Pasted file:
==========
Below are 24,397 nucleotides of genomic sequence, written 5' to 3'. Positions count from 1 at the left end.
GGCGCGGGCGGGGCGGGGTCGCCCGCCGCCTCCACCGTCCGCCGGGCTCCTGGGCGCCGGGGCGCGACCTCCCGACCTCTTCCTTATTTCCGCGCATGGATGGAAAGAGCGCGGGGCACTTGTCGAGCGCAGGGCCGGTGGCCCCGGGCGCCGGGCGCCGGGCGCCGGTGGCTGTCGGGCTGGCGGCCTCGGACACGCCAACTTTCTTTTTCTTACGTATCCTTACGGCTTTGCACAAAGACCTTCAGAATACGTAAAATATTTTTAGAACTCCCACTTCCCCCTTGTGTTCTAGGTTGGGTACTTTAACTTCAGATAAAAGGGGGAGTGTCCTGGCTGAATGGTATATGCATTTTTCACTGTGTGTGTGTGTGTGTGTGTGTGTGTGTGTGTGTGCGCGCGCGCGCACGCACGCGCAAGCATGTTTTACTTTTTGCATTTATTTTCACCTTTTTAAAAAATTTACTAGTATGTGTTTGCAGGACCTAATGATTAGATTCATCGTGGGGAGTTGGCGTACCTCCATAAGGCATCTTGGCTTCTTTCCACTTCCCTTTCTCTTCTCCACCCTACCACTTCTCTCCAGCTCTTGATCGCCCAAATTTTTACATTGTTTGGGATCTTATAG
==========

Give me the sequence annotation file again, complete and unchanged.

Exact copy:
Below are 24,397 nucleotides of genomic sequence, written 5' to 3'. Positions count from 1 at the left end.
GGCGCGGGCGGGGCGGGGTCGCCCGCCGCCTCCACCGTCCGCCGGGCTCCTGGGCGCCGGGGCGCGACCTCCCGACCTCTTCCTTATTTCCGCGCATGGATGGAAAGAGCGCGGGGCACTTGTCGAGCGCAGGGCCGGTGGCCCCGGGCGCCGGGCGCCGGGCGCCGGTGGCTGTCGGGCTGGCGGCCTCGGACACGCCAACTTTCTTTTTCTTACGTATCCTTACGGCTTTGCACAAAGACCTTCAGAATACGTAAAATATTTTTAGAACTCCCACTTCCCCCTTGTGTTCTAGGTTGGGTACTTTAACTTCAGATAAAAGGGGGAGTGTCCTGGCTGAATGGTATATGCATTTTTCACTGTGTGTGTGTGTGTGTGTGTGTGTGTGTGTGTGTGCGCGCGCGCGCACGCACGCGCAAGCATGTTTTACTTTTTGCATTTATTTTCACCTTTTTAAAAAATTTACTAGTATGTGTTTGCAGGACCTAATGATTAGATTCATCGTGGGGAGTTGGCGTACCTCCATAAGGCATCTTGGCTTCTTTCCACTTCCCTTTCTCTTCTCCACCCTACCACTTCTCTCCAGCTCTTGATCGCCCAAATTTTTACATTGTTTGGGATCTTATAG